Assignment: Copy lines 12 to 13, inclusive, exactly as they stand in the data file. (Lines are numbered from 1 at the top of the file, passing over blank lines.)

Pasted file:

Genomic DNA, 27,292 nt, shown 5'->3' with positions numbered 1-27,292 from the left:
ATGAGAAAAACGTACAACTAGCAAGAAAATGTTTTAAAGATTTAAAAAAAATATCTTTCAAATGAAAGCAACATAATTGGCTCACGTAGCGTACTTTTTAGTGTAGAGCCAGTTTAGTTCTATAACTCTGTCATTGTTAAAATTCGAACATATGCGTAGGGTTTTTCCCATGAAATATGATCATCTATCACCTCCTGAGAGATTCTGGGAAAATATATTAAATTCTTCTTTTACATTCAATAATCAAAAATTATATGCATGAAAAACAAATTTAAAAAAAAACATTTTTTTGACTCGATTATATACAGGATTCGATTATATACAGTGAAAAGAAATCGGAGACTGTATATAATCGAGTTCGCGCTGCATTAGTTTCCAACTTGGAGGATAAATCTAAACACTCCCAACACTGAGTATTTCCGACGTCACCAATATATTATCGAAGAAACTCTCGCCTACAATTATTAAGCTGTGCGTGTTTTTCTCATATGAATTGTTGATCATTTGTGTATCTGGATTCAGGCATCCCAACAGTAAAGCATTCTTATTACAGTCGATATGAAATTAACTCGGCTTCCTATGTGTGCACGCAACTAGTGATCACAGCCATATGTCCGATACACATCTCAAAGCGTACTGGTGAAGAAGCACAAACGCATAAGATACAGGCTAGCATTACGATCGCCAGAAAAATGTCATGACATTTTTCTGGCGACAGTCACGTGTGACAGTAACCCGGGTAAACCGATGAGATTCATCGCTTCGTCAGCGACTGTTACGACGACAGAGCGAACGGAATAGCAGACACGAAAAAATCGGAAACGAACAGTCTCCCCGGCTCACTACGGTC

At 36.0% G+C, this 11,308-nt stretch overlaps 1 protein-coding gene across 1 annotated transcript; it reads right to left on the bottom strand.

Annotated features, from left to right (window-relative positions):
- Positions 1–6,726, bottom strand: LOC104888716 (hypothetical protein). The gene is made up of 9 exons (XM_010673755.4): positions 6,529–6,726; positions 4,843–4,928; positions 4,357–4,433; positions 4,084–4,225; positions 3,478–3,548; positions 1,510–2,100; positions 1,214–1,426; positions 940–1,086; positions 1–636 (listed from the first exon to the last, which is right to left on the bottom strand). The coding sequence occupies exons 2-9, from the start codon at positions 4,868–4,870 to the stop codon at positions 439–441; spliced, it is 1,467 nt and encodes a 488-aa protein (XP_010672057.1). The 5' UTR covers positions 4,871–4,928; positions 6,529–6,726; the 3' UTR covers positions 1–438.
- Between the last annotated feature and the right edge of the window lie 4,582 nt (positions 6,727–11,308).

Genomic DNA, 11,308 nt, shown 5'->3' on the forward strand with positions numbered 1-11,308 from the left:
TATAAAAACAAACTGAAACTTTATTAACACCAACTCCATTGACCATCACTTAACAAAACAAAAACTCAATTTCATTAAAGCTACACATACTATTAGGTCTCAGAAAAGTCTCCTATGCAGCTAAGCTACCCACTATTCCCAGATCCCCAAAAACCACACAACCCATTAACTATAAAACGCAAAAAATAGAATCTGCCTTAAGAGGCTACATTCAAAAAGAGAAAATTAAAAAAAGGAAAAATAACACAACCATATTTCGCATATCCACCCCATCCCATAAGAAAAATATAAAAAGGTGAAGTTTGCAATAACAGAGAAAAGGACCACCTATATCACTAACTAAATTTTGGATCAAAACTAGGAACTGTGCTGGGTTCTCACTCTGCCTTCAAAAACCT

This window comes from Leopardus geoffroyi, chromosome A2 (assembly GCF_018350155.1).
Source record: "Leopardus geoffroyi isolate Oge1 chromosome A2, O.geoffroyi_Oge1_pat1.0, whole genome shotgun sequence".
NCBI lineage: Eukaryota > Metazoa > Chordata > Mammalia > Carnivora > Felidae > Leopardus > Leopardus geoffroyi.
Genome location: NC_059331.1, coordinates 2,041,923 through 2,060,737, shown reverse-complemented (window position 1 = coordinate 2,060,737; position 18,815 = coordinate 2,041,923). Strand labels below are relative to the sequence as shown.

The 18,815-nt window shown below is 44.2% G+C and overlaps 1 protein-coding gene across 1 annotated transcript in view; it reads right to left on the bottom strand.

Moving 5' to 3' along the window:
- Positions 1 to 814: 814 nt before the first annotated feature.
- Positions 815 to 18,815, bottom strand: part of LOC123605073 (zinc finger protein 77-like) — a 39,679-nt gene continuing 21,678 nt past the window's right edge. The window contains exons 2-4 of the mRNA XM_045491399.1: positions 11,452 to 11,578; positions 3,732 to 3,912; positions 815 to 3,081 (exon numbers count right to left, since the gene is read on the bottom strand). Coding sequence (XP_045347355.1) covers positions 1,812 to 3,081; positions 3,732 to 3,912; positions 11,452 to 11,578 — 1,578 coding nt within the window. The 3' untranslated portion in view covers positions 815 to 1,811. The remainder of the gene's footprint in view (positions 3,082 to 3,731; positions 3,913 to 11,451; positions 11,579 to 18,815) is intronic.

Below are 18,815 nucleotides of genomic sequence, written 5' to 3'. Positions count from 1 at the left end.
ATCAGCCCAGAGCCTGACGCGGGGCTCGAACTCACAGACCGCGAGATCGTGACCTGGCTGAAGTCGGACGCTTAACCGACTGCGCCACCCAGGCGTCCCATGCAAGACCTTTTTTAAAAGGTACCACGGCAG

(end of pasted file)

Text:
Genome location: NC_059331.1, coordinates 2,041,923 through 2,060,737, shown reverse-complemented (window position 1 = coordinate 2,060,737; position 18,815 = coordinate 2,041,923). Strand labels below are relative to the sequence as shown.

The 18,815-nt window shown below is 44.2% G+C and overlaps 1 protein-coding gene across 1 annotated transcript in view; it reads right to left on the bottom strand.